Saturday, 9 December 2017

France 1958 - Lagrange

His name is on a plague on the Eiffel Tower. A street in Paris bears his name. There is even a crater on the moon named after him! Joseph-Louis Lagrange, born Giuseppe Lodovico Lagrangia on 25 January 1736, was a mathematician and astronomer during le Siècle des Lumières, the Age of Enlightenment, an intellectual and philosophical movement in Europe during the 18th century. He was known as a kind and quiet man, who had a life-long devotion to, and passion for, science.

Lagrange was born in Turin, Italy. His father was of French descent and his mother was herself born in Turin. His father, who worked as Treasurer of the Office of Public Works and Fortifications in Turin, had decided his son was to have a career as a lawyer. Lagrange attended the University of Turin, seemingly happy with the vocation that had been chosen for him. During the course of his studies he was obliged to complete some mathematical studies, such as geometry, which he found boring (who can blame the guy!).  His favourite subject at the time was Latin.

But Lagrange's attitude towards maths did an abrupt U-turn after reading a paper by Edmund Halley, after whom a comet was later named (which I was fortunate to see as a teenager). After a year of self-study, he was hooked on maths. And at the age of just 19 (some even say 16!) he was teaching mathematics at the artillery school of Turin. During this time his work focused on 'calculus of variations', which was well received in the mathematical community.

By the time Lagrange was 25 in 1761 he was already recognised as one of the greatest living mathematicians. Not bad for a guy who initially thought maths stuff boring! Three years later in 1764 he was the recipient of a prize awarded by the French Academy of Sciences for his essay on the libration of the moon, which is basically the study of the slight wobble or oscillation of the moon, which in turn present to us on Earth a visual change of lunar features. He also worked on theories relating the the motions of the satellites 'moons' of Jupiter.

In 1766 Lagrange was offered a teaching post at the Prussian Academy of Sciences in Berlin. He was invited by the king Frederick the Great, who is believed to have said that it is the wish of “the greatest king in Europe” to have “the greatest mathematician in Europe” at his court. While in Berlin he worked tirelessly on the areas such as the 'three-body problem' (which relates to Newton' law of gravity),  differential equations, prime number theory. and the mechanics and stability of the solar system, He also devoted much time to the study of algebra, culminating in a long paper published in 1770, titled: Réflexions sur la résolution algébrique des équations (Reflections on the Algebraic Resolution of Equations”).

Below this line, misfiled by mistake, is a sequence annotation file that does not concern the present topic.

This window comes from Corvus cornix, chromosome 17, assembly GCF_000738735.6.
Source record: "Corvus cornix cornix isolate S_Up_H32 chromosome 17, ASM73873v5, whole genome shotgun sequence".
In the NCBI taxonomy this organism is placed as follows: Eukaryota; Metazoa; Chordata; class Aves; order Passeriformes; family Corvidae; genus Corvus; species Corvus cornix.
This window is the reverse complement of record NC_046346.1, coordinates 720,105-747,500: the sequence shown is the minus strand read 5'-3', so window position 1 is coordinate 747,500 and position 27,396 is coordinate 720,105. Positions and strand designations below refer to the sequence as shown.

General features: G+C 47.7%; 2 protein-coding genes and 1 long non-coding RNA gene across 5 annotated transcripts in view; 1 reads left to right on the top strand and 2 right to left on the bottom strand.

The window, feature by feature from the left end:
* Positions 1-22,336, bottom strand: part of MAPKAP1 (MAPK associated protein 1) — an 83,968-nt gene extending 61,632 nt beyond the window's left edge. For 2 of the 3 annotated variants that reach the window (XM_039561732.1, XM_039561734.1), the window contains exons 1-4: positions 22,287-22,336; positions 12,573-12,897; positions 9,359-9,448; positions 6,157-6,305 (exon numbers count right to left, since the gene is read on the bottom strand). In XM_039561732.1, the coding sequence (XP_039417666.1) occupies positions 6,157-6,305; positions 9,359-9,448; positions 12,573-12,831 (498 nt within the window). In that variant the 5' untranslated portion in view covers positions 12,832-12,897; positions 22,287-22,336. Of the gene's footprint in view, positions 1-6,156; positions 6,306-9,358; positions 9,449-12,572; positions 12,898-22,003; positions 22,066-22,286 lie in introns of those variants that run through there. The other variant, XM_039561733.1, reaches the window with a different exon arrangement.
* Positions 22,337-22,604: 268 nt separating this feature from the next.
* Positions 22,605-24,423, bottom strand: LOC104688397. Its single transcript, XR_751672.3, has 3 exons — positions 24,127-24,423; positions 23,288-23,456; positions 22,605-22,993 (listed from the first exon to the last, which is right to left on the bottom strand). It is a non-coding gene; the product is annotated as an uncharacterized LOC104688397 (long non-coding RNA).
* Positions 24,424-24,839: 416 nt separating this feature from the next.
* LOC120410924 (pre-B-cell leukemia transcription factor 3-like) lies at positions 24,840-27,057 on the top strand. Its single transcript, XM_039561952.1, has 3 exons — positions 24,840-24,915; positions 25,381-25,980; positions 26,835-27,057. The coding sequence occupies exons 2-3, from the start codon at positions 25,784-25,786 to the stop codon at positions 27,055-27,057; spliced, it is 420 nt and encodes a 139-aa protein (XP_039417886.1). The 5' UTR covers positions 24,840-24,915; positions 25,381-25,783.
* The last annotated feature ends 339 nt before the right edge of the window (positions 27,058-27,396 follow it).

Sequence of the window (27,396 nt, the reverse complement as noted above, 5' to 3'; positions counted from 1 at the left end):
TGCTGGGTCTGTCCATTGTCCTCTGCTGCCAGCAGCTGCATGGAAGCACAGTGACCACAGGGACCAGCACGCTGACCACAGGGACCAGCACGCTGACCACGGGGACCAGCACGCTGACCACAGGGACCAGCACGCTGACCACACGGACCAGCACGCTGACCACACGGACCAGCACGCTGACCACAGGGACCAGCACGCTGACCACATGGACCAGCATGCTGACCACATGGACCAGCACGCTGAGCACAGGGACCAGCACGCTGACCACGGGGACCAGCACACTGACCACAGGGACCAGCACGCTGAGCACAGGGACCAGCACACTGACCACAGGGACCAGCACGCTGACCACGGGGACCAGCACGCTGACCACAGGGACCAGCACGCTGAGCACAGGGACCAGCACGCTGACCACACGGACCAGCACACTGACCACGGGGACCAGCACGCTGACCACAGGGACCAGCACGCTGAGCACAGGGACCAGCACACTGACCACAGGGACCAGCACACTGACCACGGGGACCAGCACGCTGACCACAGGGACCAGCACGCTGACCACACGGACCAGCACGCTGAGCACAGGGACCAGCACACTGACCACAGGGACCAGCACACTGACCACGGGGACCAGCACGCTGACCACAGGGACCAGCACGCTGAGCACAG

In 1787, after the death of King Fredrick, Lagrange was invited by Louis XVI to take a position at the French Academy of Sciences, which he gladly accepted. In fact, he remained in Paris till the day he died. His move to Paris was right before the French Revolution in 1789. During this turbulent time, Lagrange was, shall we say, prodded into joining the committee working to reform the metric system. then in 1794 the École Centrale des Travaux Publics (later renamed the École Polytechnique) was opened and Lagrange took a position as a leading professor of mathematics. Here Lgrange continued his work on calculus, producing the first analytical textbooks in the area. He also continued work on new edition of his  Mécanique analytique, but Lagrange died 10 April 1813 before it was published.


On 17 February 1958, France issued a set of four stamps honouring famous scientists. Two of these stamps were designed and engraved by Albert Decaris. One of these two stamps featured Joseph-Louis Lagrange. it is a lovely design, which captures the true essence of this brilliant, kind, and gentle man.

Until next time...

Monday, 27 November 2017

I Muse...On Soaking Results

Several weeks ago I wrote a blog describing my successful win of two Tunisia 1953 airmail stamps. One of these two stamps, the 1,000f value was designed and engraved by Albert Decaris. The 500f value was designed and engraved by Rene Cottet. The catalogue value of these stamps was quite high, but I managed to win them for just a couple of dollars. You may recall that the condition of the stamps wasn't 100%. They both had quite a bit of toning, the 500f more so. Of course, this is my Albert Decaris blog so I will only deal with the 1,000f stamp here. The 500f I will deal with in my French Stamp Engravers! blog (when it is done I will insert a link to it here).